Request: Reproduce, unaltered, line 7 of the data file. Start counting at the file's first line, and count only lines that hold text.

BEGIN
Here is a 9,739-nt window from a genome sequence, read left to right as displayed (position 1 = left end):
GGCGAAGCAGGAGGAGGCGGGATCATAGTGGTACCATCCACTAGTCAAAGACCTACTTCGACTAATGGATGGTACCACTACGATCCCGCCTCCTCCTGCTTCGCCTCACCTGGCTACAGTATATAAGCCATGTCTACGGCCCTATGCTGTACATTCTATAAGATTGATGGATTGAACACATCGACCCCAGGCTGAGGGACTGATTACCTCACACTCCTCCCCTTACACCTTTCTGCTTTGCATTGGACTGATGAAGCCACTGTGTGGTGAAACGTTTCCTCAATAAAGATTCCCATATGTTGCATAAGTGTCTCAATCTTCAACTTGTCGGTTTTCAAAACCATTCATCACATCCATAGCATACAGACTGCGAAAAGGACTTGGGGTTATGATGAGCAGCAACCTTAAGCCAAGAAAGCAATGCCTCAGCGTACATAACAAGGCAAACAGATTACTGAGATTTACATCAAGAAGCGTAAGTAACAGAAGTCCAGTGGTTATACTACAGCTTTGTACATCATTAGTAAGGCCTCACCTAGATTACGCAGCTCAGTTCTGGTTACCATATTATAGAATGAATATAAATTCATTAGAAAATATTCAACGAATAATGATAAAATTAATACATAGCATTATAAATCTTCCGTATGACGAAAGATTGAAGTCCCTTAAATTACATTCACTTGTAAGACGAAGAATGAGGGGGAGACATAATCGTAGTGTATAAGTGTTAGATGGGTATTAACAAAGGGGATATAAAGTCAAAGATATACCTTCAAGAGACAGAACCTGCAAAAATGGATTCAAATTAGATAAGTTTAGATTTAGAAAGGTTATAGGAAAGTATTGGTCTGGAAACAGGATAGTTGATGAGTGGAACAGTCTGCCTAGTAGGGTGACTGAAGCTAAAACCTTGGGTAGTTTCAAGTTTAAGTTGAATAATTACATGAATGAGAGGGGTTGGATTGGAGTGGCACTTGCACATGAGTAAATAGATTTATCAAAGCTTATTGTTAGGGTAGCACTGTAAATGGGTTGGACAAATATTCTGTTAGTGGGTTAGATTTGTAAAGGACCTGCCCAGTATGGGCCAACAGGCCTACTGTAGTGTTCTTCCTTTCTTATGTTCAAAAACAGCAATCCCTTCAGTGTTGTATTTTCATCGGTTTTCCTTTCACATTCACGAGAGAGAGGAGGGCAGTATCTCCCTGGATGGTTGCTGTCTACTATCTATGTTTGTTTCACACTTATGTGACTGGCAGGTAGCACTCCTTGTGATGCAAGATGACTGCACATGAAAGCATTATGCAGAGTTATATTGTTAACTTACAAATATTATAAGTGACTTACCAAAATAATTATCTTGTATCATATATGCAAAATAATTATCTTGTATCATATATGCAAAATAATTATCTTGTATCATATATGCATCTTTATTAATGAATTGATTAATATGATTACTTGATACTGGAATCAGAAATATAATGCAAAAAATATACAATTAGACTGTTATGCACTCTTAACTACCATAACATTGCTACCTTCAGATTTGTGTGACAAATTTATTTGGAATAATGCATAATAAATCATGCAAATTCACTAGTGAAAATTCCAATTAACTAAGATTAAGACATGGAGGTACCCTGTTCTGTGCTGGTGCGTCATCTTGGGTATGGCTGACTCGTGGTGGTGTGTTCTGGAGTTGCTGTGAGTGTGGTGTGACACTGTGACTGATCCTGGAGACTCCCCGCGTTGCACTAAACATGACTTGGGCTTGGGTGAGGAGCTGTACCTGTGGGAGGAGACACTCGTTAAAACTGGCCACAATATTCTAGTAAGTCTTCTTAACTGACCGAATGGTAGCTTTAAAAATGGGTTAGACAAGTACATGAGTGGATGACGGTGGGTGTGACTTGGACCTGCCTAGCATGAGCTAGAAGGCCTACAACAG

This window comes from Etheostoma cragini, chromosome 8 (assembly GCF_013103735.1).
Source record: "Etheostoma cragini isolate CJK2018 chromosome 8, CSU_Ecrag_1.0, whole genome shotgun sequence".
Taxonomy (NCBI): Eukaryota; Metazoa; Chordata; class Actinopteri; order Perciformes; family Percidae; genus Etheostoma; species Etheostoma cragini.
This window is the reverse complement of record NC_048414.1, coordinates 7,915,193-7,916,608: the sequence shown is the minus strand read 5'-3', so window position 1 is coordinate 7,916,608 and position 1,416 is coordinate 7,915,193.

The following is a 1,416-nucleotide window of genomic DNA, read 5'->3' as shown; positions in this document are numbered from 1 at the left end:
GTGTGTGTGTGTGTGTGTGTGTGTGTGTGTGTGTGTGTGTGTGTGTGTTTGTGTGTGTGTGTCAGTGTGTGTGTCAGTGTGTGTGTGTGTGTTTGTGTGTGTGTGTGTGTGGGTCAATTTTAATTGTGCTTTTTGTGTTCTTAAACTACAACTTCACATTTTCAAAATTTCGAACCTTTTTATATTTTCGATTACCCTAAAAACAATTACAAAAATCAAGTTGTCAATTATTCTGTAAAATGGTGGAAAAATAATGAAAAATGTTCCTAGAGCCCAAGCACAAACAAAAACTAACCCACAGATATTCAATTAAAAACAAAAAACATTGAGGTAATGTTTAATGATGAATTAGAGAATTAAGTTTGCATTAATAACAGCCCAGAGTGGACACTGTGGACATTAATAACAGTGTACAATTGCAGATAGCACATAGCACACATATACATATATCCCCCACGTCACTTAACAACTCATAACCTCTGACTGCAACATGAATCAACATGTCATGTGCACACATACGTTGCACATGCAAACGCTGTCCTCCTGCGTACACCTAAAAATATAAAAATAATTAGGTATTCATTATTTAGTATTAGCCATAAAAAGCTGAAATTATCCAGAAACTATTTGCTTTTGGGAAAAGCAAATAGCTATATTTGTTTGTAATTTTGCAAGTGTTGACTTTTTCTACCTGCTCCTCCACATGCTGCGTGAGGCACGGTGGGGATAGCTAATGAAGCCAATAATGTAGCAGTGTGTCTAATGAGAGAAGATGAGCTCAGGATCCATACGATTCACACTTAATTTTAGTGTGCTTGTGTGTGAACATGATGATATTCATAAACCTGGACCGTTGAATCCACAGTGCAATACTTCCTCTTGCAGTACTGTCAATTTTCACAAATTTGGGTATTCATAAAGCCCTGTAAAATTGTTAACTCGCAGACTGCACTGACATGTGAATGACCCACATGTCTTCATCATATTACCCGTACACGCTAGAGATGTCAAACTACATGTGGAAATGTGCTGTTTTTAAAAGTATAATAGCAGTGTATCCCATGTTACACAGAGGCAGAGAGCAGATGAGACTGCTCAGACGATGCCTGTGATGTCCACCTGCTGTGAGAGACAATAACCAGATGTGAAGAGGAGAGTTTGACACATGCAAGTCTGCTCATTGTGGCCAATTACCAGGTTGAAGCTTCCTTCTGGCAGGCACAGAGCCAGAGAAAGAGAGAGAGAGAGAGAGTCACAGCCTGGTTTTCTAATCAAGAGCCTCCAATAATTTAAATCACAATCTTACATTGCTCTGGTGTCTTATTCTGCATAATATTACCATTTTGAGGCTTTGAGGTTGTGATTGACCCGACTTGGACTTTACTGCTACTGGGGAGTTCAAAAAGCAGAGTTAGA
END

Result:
The following is a 1,416-nucleotide window of genomic DNA, read 5'->3' as shown; positions in this document are numbered from 1 at the left end: